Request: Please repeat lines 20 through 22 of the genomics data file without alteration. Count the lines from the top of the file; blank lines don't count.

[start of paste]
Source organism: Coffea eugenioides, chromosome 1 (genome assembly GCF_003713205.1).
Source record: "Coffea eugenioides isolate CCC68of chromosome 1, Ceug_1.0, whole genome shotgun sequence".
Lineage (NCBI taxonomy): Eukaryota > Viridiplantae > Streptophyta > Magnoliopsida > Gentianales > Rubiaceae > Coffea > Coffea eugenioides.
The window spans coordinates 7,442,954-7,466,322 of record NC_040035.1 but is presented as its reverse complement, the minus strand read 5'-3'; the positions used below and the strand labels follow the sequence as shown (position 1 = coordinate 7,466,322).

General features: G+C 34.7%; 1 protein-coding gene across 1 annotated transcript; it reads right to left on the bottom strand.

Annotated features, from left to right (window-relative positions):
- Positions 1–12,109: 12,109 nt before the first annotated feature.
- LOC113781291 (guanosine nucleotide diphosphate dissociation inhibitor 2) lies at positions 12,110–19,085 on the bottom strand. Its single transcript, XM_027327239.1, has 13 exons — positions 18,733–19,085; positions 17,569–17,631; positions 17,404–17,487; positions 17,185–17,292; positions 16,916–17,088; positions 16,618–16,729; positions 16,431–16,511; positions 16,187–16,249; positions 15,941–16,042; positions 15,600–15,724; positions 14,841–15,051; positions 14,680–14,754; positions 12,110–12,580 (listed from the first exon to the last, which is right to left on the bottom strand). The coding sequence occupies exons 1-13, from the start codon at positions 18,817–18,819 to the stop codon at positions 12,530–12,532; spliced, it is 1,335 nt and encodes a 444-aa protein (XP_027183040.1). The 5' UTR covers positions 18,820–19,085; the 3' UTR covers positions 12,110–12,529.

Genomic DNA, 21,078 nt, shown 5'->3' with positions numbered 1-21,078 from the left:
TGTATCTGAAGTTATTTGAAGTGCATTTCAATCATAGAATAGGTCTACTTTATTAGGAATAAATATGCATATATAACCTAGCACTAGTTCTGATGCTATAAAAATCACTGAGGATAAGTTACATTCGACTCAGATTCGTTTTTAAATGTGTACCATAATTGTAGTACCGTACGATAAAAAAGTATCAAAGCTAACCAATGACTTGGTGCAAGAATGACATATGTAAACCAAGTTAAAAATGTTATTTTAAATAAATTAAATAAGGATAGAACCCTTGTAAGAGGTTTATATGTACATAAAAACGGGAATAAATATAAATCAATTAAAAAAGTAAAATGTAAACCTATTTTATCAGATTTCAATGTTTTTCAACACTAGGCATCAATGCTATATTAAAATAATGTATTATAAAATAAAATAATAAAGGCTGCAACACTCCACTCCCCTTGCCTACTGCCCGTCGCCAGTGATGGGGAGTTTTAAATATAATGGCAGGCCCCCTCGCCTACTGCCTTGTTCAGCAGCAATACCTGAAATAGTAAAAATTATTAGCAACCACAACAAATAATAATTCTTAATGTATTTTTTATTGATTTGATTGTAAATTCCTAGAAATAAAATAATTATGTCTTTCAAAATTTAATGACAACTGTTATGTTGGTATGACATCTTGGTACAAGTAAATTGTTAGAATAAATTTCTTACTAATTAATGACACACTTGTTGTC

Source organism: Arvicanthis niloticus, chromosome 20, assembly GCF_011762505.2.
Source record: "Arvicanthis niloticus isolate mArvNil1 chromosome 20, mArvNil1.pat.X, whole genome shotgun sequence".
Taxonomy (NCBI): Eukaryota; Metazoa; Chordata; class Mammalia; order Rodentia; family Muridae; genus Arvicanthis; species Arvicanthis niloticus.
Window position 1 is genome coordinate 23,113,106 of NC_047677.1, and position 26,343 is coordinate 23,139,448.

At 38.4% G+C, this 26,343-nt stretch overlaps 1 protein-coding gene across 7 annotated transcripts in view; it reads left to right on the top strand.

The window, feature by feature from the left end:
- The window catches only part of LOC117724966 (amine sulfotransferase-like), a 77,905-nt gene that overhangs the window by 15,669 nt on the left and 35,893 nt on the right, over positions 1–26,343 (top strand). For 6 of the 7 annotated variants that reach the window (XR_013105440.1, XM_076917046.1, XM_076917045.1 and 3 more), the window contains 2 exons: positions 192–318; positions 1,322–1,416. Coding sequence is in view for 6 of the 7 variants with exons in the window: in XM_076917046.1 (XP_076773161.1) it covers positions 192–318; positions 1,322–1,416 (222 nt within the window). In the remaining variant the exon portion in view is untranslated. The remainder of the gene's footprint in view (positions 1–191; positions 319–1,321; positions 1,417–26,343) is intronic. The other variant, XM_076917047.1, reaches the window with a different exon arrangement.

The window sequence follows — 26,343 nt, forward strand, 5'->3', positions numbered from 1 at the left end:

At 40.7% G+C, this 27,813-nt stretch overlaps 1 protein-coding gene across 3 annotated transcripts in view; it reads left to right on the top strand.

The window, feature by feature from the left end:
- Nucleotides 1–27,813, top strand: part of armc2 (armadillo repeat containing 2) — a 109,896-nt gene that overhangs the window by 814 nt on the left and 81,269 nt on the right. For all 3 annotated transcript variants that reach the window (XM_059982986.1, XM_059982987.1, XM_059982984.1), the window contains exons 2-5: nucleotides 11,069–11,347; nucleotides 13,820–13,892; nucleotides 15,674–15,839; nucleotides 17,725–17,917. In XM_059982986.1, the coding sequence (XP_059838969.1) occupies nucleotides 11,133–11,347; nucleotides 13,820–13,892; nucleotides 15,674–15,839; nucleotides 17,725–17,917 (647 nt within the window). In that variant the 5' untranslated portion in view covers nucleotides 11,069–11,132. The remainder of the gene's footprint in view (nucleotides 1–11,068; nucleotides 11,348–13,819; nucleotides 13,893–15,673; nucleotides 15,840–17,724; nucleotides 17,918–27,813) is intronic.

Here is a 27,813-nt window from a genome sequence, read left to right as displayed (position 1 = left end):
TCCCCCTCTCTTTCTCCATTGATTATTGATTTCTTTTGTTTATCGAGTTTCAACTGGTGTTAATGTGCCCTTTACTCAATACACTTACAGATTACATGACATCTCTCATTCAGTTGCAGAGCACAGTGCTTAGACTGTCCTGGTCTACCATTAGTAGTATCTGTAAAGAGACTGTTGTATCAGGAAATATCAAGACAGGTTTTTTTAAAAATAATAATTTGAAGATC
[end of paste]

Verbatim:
The window, feature by feature from the left end:
- Nucleotides 1–27,813, top strand: part of armc2 (armadillo repeat containing 2) — a 109,896-nt gene that overhangs the window by 814 nt on the left and 81,269 nt on the right. For all 3 annotated transcript variants that reach the window (XM_059982986.1, XM_059982987.1, XM_059982984.1), the window contains exons 2-5: nucleotides 11,069–11,347; nucleotides 13,820–13,892; nucleotides 15,674–15,839; nucleotides 17,725–17,917. In XM_059982986.1, the coding sequence (XP_059838969.1) occupies nucleotides 11,133–11,347; nucleotides 13,820–13,892; nucleotides 15,674–15,839; nucleotides 17,725–17,917 (647 nt within the window). In that variant the 5' untranslated portion in view covers nucleotides 11,069–11,132. The remainder of the gene's footprint in view (nucleotides 1–11,068; nucleotides 11,348–13,819; nucleotides 13,893–15,673; nucleotides 15,840–17,724; nucleotides 17,918–27,813) is intronic.

Here is a 27,813-nt window from a genome sequence, read left to right as displayed (position 1 = left end):